30 mL (2 tbsp) flour
30 mL (2 tbsp) butter, softened

1. Preheat the oven to 160°C (325°F). 2. Using a sharp knife, score the surface of the pork-belly rind without cutting through to the meat. 3. Place the pork belly in a roasting pan with the cider, cider vinegar, broth and thyme. Cover well with aluminum foil and bake for two hours. 4. Remove the pork belly from the oven and transfer to a plate. 5. Pour cooking juices into a saucepan. Let stand 15 minutes. 6. Increase the oven temperature to 230°C (450°F). 7. Pat the rind dry with paper towels. Brush with oil and season with salt and pepper. 8. Place the pork belly on a rack in the roasting pan, rind-side up. 9. Bake another 45 minutes, or until rind is crisp. 10. With a spoon, skim the fat off the surface of the cooking juices then reduce by half over high heat. 11. In a small bowl, combine the flour and softened butter. 12. Whisk the mixture into the cooking juices and cook for 3 minutes. 13. Add the apple slices, cook for another 3 minutes and adjust seasoning, to taste. 14. Slice the pork belly and serve with the applesauce.

What to drink with this braised pork

Sartori Valpolicella is an impressive light red that brings out the best in white meat. Le Clos du Bois, made from Chardonnay, exudes aromas of ripe apple and butter, and underscores the flavour of the garnish. The latter also teams up well with Boréale Polaire, a slightly bitter and fruity Quebec pale ale.

Fall cooking methods

Braising: Whether it’s beef stew, carbonnade, tajine or curry, the meat is first seared in a casserole. Then it needs to be covered and requires at least one more hour of cooking (depending on the ingredients) half-submerged in a simmering liquid like meat or vegetable stock, tomato juice, wine or beer.

Poaching or boiling: Ingredients (like beef, chicken, couscous) are submerged in water infused with aromatics (sometimes with added wine) for slow cooking. This is ideal for tenderizing large cuts of meat or poultry.

Warm autumn salad

This seasonal salad is tastiest at room temperature and can be served either as a starter or main course for your holiday dinners: Thanksgiving, for example. Just be sure to incorporate a few proteins and something crunchy to give it a little punch. In our recipe, the soft texture and nutty taste of the butternut squash serves to hold everything together. Assembled with Halloumi cheese and roasted pumpkin seeds, this salad is as nutritious as it is delicious.

Cake salé au vin blancCake salé au vin blanc

Warm autumn salad

Preparation: 30 minutes
Cooking: 40 minutes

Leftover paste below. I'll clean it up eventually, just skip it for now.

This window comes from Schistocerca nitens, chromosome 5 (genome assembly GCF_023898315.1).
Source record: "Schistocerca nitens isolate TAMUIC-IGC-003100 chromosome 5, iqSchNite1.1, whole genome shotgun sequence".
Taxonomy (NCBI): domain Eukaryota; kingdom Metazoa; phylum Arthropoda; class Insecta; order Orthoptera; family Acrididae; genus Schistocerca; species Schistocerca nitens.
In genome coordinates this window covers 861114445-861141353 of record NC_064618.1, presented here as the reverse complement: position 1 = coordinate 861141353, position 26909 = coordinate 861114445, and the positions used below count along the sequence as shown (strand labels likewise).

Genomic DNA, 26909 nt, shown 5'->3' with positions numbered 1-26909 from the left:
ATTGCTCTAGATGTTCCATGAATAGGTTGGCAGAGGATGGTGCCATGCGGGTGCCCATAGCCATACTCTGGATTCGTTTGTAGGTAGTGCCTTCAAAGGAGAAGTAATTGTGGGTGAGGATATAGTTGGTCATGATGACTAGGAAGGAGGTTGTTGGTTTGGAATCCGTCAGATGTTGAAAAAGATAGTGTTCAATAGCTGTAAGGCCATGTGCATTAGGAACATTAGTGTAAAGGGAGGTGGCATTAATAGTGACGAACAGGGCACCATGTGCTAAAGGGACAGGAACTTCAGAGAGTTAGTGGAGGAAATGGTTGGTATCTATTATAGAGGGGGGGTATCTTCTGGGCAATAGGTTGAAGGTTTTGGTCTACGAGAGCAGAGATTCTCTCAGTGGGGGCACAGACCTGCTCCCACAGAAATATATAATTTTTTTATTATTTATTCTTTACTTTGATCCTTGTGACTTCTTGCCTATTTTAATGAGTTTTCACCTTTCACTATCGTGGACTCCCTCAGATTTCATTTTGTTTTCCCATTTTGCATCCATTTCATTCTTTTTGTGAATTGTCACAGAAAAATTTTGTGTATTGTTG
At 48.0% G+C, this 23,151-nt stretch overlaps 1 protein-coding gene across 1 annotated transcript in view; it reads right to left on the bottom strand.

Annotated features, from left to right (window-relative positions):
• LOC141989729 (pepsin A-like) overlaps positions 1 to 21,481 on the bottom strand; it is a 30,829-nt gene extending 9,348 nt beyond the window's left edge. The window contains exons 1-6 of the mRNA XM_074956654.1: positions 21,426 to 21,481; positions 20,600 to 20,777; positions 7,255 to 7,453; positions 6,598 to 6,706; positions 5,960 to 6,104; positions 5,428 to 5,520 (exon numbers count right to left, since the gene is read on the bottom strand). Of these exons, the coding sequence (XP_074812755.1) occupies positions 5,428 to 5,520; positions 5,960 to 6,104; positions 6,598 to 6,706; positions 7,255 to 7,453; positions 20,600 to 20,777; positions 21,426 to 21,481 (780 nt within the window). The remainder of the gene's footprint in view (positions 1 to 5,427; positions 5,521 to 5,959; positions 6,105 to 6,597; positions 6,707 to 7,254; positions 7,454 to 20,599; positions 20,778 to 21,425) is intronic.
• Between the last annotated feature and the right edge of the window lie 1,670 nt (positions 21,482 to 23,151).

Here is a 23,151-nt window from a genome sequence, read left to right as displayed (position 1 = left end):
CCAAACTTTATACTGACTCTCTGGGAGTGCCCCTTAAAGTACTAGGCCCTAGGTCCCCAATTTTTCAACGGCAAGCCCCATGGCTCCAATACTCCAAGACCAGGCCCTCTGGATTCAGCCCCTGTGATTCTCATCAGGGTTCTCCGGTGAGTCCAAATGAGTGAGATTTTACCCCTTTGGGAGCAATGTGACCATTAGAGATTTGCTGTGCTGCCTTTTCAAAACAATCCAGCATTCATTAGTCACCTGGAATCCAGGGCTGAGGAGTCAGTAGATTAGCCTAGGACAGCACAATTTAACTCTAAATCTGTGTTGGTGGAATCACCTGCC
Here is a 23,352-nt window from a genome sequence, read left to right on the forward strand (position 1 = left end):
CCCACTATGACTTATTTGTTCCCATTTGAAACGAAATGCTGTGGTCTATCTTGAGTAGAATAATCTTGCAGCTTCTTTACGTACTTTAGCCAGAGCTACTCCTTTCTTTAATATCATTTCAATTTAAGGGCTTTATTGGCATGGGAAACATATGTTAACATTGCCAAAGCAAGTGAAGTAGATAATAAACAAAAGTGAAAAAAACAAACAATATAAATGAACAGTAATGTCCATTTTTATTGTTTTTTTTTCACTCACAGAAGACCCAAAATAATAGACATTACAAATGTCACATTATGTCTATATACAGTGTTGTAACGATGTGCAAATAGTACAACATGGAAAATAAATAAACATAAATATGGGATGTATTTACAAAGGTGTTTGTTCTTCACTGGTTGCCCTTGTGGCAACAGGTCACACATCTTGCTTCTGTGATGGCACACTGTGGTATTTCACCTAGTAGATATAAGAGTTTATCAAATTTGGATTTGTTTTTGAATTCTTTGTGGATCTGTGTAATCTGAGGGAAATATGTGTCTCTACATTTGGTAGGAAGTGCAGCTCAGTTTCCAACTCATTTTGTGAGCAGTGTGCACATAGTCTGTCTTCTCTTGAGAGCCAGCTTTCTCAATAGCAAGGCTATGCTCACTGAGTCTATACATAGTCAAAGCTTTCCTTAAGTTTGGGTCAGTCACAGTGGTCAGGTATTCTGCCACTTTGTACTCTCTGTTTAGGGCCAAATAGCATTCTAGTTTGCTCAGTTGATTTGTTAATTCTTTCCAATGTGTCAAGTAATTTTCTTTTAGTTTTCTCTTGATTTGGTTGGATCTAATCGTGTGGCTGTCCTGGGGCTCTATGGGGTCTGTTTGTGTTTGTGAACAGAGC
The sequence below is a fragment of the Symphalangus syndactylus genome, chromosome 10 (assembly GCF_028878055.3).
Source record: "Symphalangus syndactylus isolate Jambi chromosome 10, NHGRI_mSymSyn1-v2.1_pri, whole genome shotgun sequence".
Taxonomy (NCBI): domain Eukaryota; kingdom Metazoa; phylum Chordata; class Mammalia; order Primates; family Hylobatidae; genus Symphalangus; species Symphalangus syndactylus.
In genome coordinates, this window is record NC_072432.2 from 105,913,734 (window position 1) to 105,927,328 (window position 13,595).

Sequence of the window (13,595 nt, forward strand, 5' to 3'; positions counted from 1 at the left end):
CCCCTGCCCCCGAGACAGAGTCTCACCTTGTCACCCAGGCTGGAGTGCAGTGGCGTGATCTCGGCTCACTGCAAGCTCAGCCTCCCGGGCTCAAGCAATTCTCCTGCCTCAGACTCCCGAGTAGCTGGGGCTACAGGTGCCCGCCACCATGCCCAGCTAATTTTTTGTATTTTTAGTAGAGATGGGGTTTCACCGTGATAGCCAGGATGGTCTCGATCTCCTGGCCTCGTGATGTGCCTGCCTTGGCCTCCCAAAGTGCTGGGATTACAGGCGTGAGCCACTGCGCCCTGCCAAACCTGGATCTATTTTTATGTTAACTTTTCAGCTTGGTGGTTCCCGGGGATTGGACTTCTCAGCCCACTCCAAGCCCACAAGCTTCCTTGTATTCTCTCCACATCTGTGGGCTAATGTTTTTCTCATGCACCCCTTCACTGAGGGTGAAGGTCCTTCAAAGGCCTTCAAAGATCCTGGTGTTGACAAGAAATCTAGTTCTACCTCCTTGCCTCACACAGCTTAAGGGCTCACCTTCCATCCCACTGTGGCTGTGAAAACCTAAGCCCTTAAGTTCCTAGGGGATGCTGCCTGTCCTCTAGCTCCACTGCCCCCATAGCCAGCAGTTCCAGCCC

Cost per serving: $4.00
4 to 6 servings

60 mL (¼ cup) olive oil
1 small butternut squash, sliced
1 leek, sliced
500 mL (2 cups) cooked green du Puy or Beluga lentils
60 mL (¼ cup) roasted pumpkin seeds
Zest and juice of one lemon
60 mL (¼ cup) chopped chives
60 mL (¼ cup) chopped parsley
60 mL (¼ cup) chopped dill
45 mL (3 tbsp) chopped tarragon
Salt and freshly ground pepper
1 160-g package Halloumi cheese

1. Place oven rack at bottom level. Preheat oven to 180°C (350°F). Line the baking sheet with parchment paper. 2. Coat squash and leek slices with half the olive oil and season with salt and pepper. Place slices on the baking sheet. 3. Cook squash and leek in oven until soft and golden brown, about 40 minutes. 4. In a bowl, combine lentils with the remaining ingredients. Season with salt and pepper and add the cooked vegetables. Drizzle with olive oil. 5. In a non-stick pan, heat some oil and brown the cheese slices. 6. Place a spoonful of cooked vegetable mixture on each plate, and garnish with the lentils and a slice of grilled cheese. Serve with toasted garlic bread.

Improve visual appeal by cutting each vegetable a certain way: julienned carrots, spiralled zucchini, cubed beets. For individual-meal bowls, display the different veggies separately, without mixing them.

What to drink with this salad

Argyros Atlantis is made from Assyrtiko grapes, which grow and thrive in the volcanic soil of the Greek island Santorini. This light and crisp white has hints of minerality that respond cheerfully to the earthy flavours in the salad. With its accents of flowers, pear and mandarin, Domaine Les Brome Cuvée Charlotte is also a good choice. The Martini Prosecco will add a celebratory touch thanks to its white fruit and almond notes, not to mention its fine bubbles.

Cumin-and-rum chicken drumstick